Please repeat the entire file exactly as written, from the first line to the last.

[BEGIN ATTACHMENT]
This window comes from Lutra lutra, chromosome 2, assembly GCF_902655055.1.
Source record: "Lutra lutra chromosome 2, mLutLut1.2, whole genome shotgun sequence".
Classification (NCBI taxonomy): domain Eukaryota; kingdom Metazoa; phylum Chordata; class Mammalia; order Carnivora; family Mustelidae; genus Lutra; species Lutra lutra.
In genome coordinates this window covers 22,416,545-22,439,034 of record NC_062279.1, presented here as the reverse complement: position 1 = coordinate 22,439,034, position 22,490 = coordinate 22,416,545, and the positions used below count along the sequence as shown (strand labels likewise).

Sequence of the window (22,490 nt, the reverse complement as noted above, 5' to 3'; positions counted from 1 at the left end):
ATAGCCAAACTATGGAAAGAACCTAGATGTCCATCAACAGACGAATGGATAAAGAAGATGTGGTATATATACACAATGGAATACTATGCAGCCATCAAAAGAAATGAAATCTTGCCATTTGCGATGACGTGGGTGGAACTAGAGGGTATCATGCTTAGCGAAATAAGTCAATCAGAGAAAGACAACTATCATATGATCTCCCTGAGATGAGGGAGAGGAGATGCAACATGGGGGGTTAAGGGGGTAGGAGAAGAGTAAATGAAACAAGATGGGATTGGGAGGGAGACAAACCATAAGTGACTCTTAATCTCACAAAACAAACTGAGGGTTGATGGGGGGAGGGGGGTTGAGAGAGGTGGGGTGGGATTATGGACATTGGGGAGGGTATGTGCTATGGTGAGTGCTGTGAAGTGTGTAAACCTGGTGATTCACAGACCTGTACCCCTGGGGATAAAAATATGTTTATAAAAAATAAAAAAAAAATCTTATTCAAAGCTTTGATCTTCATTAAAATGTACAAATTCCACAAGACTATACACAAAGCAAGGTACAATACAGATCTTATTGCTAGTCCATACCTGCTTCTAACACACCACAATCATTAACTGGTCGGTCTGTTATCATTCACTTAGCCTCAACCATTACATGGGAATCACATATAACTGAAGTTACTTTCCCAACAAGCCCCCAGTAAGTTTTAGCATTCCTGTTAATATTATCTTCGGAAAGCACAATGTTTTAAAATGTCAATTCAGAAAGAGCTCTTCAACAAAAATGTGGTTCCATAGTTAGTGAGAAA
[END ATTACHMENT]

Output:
This window comes from Lutra lutra, chromosome 2, assembly GCF_902655055.1.
Source record: "Lutra lutra chromosome 2, mLutLut1.2, whole genome shotgun sequence".
Classification (NCBI taxonomy): domain Eukaryota; kingdom Metazoa; phylum Chordata; class Mammalia; order Carnivora; family Mustelidae; genus Lutra; species Lutra lutra.
In genome coordinates this window covers 22,416,545-22,439,034 of record NC_062279.1, presented here as the reverse complement: position 1 = coordinate 22,439,034, position 22,490 = coordinate 22,416,545, and the positions used below count along the sequence as shown (strand labels likewise).

Sequence of the window (22,490 nt, the reverse complement as noted above, 5' to 3'; positions counted from 1 at the left end):
ATAGCCAAACTATGGAAAGAACCTAGATGTCCATCAACAGACGAATGGATAAAGAAGATGTGGTATATATACACAATGGAATACTATGCAGCCATCAAAAGAAATGAAATCTTGCCATTTGCGATGACGTGGGTGGAACTAGAGGGTATCATGCTTAGCGAAATAAGTCAATCAGAGAAAGACAACTATCATATGATCTCCCTGAGATGAGGGAGAGGAGATGCAACATGGGGGGTTAAGGGGGTAGGAGAAGAGTAAATGAAACAAGATGGGATTGGGAGGGAGACAAACCATAAGTGACTCTTAATCTCACAAAACAAACTGAGGGTTGATGGGGGGAGGGGGGTTGAGAGAGGTGGGGTGGGATTATGGACATTGGGGAGGGTATGTGCTATGGTGAGTGCTGTGAAGTGTGTAAACCTGGTGATTCACAGACCTGTACCCCTGGGGATAAAAATATGTTTATAAAAAATAAAAAAAAAATCTTATTCAAAGCTTTGATCTTCATTAAAATGTACAAATTCCACAAGACTATACACAAAGCAAGGTACAATACAGATCTTATTGCTAGTCCATACCTGCTTCTAACACACCACAATCATTAACTGGTCGGTCTGTTATCATTCACTTAGCCTCAACCATTACATGGGAATCACATATAACTGAAGTTACTTTCCCAACAAGCCCCCAGTAAGTTTTAGCATTCCTGTTAATATTATCTTCGGAAAGCACAATGTTTTAAAATGTCAATTCAGAAAGAGCTCTTCAACAAAAATGTGGTTCCATAGTTAGTGAGAAA